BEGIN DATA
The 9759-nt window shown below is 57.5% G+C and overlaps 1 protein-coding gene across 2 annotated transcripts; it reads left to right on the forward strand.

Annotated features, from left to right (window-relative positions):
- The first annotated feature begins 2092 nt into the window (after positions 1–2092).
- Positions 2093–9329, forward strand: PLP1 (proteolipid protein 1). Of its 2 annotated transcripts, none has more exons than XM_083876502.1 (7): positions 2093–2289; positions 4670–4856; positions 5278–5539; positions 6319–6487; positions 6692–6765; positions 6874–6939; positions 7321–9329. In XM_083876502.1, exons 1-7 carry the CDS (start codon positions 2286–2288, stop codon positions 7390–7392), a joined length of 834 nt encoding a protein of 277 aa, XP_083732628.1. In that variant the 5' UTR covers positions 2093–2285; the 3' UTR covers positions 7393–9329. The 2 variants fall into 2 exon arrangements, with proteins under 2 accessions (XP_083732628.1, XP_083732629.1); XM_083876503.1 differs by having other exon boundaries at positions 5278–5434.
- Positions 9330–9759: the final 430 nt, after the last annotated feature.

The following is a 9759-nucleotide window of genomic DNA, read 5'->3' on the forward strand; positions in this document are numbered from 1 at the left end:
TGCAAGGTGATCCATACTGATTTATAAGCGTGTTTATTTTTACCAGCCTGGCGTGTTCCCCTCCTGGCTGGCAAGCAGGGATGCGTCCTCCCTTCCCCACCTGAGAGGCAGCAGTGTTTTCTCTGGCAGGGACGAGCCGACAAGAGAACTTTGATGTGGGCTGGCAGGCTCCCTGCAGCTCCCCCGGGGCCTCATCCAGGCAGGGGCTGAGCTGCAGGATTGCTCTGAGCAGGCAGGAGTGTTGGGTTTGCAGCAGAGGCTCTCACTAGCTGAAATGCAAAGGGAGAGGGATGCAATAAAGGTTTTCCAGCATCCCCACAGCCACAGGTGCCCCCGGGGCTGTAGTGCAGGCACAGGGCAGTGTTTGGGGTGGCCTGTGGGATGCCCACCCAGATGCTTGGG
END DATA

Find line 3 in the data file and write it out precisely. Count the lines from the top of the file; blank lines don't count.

- The first annotated feature begins 2092 nt into the window (after positions 1–2092).